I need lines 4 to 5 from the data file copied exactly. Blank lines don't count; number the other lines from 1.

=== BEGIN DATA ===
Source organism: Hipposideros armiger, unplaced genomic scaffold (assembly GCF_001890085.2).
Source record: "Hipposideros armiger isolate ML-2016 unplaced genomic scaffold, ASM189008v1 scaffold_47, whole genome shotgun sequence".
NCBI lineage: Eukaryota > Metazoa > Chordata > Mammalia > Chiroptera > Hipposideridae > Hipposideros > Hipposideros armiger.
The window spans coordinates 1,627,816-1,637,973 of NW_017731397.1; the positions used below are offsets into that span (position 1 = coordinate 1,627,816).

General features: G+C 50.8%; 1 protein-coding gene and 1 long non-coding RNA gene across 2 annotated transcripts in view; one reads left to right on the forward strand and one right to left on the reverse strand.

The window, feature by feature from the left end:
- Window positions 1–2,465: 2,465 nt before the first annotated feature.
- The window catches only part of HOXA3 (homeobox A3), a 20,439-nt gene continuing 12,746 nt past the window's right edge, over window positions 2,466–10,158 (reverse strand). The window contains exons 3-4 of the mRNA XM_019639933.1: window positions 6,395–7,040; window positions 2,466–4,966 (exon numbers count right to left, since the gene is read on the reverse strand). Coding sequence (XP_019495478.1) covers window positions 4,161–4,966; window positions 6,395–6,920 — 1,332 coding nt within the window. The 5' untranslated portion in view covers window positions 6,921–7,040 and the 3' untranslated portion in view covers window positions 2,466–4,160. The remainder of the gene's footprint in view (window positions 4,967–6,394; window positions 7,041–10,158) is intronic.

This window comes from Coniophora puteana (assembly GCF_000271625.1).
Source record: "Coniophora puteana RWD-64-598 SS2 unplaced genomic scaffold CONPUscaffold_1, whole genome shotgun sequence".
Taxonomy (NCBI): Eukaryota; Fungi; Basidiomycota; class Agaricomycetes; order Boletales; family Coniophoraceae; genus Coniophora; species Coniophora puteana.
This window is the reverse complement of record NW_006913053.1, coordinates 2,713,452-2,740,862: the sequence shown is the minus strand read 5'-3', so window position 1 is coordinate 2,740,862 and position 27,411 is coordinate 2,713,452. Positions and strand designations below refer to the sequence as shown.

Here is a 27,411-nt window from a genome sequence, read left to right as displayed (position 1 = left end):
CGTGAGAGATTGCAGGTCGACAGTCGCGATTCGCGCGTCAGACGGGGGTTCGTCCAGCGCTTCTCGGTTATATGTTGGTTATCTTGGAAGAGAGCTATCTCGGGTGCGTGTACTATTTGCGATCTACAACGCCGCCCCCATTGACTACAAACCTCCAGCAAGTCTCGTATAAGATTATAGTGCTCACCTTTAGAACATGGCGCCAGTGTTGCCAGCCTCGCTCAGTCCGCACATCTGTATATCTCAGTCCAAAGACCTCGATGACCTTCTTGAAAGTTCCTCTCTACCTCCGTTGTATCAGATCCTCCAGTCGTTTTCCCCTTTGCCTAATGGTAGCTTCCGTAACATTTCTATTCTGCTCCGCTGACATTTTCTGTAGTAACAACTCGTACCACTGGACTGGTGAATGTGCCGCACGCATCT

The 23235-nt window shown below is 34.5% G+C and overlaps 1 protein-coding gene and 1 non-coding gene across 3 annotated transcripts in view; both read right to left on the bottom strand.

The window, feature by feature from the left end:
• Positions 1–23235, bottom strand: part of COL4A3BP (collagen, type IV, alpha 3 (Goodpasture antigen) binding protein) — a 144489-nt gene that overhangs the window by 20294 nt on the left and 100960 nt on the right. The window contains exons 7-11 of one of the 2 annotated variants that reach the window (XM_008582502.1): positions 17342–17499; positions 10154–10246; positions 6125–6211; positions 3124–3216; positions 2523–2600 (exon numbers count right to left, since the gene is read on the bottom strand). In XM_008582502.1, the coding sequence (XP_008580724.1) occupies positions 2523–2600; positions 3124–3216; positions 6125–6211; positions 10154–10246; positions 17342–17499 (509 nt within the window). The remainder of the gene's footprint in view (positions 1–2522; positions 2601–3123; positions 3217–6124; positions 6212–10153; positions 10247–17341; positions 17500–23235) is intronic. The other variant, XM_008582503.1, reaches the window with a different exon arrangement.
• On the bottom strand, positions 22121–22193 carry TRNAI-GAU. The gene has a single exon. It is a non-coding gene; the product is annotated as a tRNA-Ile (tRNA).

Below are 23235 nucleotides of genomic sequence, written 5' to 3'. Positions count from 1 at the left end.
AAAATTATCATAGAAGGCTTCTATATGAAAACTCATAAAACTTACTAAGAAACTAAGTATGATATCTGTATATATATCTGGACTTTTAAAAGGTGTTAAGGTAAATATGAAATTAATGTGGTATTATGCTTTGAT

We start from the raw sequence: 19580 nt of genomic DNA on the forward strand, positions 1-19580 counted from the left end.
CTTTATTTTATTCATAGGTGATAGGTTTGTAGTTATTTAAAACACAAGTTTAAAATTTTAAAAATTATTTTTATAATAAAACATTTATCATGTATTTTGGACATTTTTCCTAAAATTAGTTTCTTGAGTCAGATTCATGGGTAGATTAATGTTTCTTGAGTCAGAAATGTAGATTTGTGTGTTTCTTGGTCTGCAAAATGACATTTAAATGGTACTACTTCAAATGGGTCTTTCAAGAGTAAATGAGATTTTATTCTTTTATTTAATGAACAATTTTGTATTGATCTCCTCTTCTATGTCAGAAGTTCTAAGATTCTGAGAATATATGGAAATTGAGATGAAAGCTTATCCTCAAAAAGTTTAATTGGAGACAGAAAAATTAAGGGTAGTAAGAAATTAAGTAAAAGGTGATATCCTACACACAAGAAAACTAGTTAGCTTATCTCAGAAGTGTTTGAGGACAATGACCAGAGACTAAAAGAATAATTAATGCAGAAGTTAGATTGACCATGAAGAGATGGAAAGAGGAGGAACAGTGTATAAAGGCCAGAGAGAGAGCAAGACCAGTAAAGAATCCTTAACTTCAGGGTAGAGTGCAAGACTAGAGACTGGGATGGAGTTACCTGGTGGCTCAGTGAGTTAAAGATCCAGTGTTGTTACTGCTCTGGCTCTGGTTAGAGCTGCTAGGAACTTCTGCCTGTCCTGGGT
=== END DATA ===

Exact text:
The window spans coordinates 1,627,816-1,637,973 of NW_017731397.1; the positions used below are offsets into that span (position 1 = coordinate 1,627,816).

General features: G+C 50.8%; 1 protein-coding gene and 1 long non-coding RNA gene across 2 annotated transcripts in view; one reads left to right on the forward strand and one right to left on the reverse strand.